Locked on success: Congress is poised to help aging locks and dams

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Transportation infrastructure is a bit like the old saw about the weather, often attributed to Mark Twain. Everybody talks about it, but nobody does anything -- especially in Pennsylvania, where a transportation funding bill languishes.

But in Pittsburgh, the infrastructure for transportation is more than roads, bridges and transit; it is the aging locks and dams on the rivers that have made this one of the largest inland ports for barge traffic in the United States.

The good news is that the often do-nothing Congress is doing something about it. Last month, the House of Representatives approved the Water Resources Reform Development Act (HR 3080) which could bring help for aging locks and dams, some of the oldest of which are in Western Pennsylvania.

The bill, which passed 417-3, follows a similar Senate plan passed in May. Both recommend funding for the Olmsted locks and dam in Kentucky and Illinois, which has been draining money for other projects. The Senate bill recommends 100 percent federal funding to complete the work, while the House bill has 75 percent federal funding with 25 percent from the Inland Waterways Trust Fund, supported by a tax on diesel fuel paid by barge operators.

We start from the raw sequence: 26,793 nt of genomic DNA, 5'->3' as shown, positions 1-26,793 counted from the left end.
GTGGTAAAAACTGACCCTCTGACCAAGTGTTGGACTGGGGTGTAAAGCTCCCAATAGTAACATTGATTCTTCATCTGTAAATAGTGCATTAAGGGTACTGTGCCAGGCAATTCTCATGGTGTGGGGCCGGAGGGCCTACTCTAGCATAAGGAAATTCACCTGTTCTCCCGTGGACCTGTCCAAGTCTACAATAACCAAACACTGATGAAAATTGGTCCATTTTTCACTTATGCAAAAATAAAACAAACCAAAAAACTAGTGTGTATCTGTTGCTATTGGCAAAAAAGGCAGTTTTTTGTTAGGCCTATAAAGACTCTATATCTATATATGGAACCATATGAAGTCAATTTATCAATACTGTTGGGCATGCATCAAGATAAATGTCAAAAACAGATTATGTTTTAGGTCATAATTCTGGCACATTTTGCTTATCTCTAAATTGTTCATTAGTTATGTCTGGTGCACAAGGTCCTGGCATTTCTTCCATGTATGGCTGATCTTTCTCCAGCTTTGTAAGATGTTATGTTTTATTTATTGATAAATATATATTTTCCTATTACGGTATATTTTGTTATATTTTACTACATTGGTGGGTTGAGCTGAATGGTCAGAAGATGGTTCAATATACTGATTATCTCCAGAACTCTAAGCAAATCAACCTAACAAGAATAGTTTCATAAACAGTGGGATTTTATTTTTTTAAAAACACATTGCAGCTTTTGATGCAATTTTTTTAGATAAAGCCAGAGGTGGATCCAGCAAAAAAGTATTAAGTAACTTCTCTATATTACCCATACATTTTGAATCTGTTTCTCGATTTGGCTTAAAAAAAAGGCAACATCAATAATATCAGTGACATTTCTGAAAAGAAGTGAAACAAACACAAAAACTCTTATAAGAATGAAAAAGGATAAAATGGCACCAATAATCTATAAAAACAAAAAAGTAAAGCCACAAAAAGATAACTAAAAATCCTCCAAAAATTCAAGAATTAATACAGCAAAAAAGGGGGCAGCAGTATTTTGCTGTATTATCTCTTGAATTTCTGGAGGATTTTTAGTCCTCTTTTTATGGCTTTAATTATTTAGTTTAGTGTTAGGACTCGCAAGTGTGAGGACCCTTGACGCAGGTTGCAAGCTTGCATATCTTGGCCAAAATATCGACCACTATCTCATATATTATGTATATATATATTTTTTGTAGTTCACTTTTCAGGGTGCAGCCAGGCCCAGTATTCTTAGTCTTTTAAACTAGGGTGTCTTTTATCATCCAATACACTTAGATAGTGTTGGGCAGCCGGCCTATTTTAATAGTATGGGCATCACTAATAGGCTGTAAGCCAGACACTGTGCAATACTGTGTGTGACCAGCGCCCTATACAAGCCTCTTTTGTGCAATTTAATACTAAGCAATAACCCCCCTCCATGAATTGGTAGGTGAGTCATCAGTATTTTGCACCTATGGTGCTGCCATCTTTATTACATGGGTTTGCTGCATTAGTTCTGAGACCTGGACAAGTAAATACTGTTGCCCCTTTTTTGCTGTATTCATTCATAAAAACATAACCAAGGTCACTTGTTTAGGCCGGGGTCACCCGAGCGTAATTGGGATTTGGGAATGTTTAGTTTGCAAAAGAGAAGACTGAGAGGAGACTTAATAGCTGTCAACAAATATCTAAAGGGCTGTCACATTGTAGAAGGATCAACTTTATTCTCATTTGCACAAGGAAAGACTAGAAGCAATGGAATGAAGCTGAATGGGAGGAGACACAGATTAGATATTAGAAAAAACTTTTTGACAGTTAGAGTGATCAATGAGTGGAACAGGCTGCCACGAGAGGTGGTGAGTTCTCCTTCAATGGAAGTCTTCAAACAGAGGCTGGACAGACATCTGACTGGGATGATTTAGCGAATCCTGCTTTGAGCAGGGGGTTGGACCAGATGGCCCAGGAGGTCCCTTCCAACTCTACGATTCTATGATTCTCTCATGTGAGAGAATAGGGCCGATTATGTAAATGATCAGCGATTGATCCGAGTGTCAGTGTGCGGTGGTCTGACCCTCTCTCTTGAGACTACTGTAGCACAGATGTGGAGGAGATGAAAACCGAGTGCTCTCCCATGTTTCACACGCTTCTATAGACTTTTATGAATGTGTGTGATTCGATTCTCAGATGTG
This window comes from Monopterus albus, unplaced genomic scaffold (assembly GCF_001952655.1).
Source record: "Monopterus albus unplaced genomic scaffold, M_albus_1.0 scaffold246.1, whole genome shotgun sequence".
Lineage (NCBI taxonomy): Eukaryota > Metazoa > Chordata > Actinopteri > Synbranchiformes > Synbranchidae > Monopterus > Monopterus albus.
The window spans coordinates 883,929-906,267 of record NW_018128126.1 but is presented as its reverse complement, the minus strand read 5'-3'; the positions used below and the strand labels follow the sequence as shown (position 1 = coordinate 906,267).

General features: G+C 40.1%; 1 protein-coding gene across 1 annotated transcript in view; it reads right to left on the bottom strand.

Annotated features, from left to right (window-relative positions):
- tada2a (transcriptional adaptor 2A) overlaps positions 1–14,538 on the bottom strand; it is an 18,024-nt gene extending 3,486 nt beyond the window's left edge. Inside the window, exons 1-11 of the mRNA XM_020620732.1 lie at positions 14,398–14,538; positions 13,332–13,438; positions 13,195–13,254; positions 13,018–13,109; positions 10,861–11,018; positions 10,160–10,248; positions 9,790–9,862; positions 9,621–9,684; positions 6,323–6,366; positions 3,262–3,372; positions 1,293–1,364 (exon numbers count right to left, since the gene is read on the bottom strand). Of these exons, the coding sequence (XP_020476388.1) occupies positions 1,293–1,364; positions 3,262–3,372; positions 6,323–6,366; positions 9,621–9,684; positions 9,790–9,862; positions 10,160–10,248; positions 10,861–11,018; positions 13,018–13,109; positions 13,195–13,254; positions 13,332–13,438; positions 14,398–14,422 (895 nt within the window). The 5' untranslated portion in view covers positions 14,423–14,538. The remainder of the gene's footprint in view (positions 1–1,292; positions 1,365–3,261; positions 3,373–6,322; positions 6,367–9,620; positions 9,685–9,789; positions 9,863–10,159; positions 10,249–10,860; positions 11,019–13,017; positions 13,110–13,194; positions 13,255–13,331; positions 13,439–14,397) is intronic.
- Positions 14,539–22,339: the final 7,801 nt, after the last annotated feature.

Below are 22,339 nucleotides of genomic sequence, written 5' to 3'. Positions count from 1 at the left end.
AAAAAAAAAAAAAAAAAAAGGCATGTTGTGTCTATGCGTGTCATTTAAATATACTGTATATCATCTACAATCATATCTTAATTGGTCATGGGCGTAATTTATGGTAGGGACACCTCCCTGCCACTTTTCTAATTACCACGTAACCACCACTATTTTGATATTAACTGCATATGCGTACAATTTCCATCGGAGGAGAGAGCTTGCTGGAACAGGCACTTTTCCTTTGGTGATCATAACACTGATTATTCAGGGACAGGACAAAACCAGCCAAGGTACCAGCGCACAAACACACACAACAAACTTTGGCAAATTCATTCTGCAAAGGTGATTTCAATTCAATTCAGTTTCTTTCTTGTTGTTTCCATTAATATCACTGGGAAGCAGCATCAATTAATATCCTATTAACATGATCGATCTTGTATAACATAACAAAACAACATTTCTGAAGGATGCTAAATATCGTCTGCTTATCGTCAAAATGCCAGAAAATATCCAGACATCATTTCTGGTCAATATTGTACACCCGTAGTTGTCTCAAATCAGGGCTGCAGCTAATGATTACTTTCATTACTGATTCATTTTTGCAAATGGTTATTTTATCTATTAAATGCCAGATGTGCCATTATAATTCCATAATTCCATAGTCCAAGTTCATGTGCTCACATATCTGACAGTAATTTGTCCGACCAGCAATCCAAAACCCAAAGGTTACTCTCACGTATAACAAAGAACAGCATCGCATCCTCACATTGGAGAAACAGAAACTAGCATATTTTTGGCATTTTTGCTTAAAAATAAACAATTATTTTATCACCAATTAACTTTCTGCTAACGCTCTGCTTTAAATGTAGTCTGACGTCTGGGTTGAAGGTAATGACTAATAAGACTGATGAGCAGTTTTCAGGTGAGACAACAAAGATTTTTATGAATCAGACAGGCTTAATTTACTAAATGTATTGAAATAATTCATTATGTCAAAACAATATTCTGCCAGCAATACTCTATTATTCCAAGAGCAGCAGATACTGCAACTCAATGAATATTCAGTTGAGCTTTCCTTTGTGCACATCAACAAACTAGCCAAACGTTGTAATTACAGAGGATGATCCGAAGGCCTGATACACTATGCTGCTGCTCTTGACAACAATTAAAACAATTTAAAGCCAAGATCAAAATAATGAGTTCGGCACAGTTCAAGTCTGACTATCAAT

Both bills open the way to millions of dollars for the Lower Mon project here, the No. 2 priority in the nation. A joint Senate-House committee will try to reconcile the plans and, because the Senate bill would free up more money, a deal closer to its version would be better for Pittsburgh.

Delay will only multiply the final cost of repair. Doing nothing would mean eventually destroying an industry and a big chunk of the economy with it. Members of the House and Senate, who have done a great job in getting this far, need to agree on a final bill. Mark Twain, an old-time riverboat pilot, would have approved.


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